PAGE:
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Q&A: Paul Thomas Anderson talks “Licorice Pizza”

Between debut performances, the complexities of platonic romance and the logistics of shooting a 70’s era film, the director’s latest is cementing its spot among coming-of-age classics.
Courtesy of MGM

“Licorice Pizza” is director Paul Thomas Anderson’s ninth film and the first to fit neatly within the ever-popular coming-of-age genre.

Set in California’s San Fernando Valley in 1973, the film is loosely based on the memories of Gary Goetzman, a former child actor and co-founder of Tom Hanks’ production company. Newcomers Alana Haim and Cooper Hoffman shine in breakout roles as Alana Kane and Gary Valentine, an unlikely pairing (boasting a 10-year age gap) that find themselves entangled in a complicated relationship characterized by their joint antics and the push and pull of adolescence and adulthood.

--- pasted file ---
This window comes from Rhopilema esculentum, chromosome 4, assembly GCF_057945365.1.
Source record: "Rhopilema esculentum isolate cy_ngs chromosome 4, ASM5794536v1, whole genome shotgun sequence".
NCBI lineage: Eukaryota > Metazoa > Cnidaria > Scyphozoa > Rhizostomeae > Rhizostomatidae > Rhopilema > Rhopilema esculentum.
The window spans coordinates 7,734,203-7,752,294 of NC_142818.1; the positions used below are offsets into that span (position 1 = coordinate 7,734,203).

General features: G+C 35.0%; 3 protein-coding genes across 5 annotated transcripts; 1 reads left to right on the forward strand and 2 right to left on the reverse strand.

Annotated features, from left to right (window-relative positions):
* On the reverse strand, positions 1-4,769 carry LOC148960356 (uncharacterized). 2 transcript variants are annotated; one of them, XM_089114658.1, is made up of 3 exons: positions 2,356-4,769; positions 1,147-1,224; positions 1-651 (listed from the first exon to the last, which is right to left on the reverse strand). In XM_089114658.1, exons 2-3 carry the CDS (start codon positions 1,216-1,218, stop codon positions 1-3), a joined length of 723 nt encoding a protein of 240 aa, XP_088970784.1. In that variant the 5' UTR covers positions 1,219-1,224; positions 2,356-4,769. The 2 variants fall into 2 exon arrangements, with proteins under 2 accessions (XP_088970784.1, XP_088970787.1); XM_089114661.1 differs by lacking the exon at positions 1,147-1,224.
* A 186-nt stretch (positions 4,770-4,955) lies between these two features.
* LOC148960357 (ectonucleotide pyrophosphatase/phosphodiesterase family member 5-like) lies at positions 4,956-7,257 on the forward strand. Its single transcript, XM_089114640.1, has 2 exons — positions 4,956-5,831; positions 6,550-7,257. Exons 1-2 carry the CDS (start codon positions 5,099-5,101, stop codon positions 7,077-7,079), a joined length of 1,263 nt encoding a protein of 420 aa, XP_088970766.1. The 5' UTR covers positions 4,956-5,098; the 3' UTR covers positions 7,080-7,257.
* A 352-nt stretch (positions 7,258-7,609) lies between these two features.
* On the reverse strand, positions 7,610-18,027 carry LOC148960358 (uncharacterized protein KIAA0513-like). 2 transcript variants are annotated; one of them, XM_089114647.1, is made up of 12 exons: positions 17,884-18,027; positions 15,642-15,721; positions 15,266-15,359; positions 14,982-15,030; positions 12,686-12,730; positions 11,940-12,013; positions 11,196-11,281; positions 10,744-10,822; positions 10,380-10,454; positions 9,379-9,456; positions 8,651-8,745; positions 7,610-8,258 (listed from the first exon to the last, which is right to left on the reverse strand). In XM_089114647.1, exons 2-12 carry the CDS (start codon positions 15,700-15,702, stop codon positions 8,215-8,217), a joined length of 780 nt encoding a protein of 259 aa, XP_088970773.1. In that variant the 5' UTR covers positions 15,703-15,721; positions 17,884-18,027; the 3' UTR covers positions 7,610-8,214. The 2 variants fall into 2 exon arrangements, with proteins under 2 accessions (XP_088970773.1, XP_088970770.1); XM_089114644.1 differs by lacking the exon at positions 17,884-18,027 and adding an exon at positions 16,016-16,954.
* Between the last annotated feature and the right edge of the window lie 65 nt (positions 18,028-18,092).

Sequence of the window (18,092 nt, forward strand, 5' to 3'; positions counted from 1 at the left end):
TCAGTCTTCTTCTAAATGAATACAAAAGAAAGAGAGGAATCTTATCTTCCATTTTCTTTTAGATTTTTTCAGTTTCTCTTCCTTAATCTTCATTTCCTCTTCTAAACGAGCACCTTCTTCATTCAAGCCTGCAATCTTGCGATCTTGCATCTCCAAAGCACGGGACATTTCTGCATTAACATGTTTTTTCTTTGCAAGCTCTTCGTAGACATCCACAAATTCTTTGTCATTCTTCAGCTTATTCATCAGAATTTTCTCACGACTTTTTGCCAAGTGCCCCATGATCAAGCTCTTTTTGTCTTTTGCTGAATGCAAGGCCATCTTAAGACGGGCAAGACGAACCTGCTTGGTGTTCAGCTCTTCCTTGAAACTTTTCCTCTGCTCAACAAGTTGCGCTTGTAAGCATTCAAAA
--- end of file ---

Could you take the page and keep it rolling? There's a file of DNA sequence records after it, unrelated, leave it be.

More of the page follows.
“Licorice Pizza” find its niche through its venture into the wild world of waterbeds, the outlandish realities of navigating Los Angeles in the ‘70s and a hang-up in the midst of the period’s gas shortages featuring a sleazy Bradley Cooper, among other things, all while managing to center what it feels like to be both entirely certain and wildly confused about the possibilities of youth.

Here are edited excerpts from a college roundtable Q&A between Anderson and university A&E writers from across the country.

You have so many potential projects you could pursue — why was this the one you wanted to direct and take to the finish line?